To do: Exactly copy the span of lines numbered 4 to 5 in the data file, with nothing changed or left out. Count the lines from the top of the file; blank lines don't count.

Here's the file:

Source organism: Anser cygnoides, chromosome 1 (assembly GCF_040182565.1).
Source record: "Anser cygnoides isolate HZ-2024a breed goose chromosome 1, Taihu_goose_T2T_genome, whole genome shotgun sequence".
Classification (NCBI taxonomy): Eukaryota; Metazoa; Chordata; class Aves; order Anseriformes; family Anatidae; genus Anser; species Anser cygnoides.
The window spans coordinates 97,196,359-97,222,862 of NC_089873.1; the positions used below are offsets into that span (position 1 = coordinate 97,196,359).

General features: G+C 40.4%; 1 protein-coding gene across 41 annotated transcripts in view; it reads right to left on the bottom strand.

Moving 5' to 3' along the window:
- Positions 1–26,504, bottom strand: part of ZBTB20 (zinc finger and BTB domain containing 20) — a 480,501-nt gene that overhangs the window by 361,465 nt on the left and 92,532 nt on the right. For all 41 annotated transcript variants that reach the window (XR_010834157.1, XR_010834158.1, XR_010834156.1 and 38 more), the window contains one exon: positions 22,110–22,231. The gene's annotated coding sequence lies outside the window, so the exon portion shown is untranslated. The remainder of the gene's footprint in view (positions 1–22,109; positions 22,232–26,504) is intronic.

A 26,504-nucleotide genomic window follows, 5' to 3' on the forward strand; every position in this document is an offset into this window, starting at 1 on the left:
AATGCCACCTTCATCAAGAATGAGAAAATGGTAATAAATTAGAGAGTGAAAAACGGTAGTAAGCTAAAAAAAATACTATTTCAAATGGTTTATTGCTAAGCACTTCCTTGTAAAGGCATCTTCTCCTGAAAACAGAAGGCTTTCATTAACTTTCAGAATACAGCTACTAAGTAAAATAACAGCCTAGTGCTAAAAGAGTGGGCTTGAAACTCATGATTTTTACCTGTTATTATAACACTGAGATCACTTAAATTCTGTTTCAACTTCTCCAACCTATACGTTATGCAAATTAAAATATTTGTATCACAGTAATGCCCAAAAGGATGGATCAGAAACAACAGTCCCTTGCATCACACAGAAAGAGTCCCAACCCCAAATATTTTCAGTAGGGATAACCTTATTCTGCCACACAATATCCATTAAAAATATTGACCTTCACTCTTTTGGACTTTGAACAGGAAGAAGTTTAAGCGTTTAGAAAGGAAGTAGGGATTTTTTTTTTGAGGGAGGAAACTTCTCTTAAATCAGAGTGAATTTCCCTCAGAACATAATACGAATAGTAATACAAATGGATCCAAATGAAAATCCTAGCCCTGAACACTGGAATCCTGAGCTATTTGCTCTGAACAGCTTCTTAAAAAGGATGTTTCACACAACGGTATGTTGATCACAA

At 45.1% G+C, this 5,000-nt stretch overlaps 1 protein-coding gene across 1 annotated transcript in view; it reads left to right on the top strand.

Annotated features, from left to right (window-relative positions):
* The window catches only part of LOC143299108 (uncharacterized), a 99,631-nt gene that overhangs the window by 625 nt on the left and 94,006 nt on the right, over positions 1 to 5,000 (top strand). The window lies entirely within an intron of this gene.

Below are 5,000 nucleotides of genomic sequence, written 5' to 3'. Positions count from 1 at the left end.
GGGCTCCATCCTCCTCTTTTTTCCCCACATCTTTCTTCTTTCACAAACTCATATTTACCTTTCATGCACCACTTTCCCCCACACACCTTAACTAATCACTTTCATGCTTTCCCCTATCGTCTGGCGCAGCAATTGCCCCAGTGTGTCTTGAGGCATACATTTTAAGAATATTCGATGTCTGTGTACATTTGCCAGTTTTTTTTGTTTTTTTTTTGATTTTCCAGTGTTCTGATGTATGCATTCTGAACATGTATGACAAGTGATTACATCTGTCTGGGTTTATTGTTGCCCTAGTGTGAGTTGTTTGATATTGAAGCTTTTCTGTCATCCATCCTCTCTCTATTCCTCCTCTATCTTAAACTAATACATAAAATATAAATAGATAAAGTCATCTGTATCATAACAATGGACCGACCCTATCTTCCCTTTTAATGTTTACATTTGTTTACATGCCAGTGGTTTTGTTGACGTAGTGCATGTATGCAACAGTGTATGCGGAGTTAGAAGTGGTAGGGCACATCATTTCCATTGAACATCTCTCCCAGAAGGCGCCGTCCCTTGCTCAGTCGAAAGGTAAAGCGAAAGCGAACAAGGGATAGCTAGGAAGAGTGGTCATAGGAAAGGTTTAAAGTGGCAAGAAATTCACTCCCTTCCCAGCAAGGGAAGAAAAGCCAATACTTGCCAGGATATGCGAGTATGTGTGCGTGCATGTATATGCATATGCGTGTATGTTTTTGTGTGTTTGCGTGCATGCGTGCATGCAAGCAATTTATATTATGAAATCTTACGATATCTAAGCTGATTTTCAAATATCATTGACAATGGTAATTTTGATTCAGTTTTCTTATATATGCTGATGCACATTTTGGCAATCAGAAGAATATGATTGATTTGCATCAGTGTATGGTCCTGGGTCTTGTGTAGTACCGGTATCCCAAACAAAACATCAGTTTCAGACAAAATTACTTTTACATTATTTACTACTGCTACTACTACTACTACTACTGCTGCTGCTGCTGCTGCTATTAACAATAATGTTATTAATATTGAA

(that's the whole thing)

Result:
The window spans coordinates 97,196,359-97,222,862 of NC_089873.1; the positions used below are offsets into that span (position 1 = coordinate 97,196,359).

General features: G+C 40.4%; 1 protein-coding gene across 41 annotated transcripts in view; it reads right to left on the bottom strand.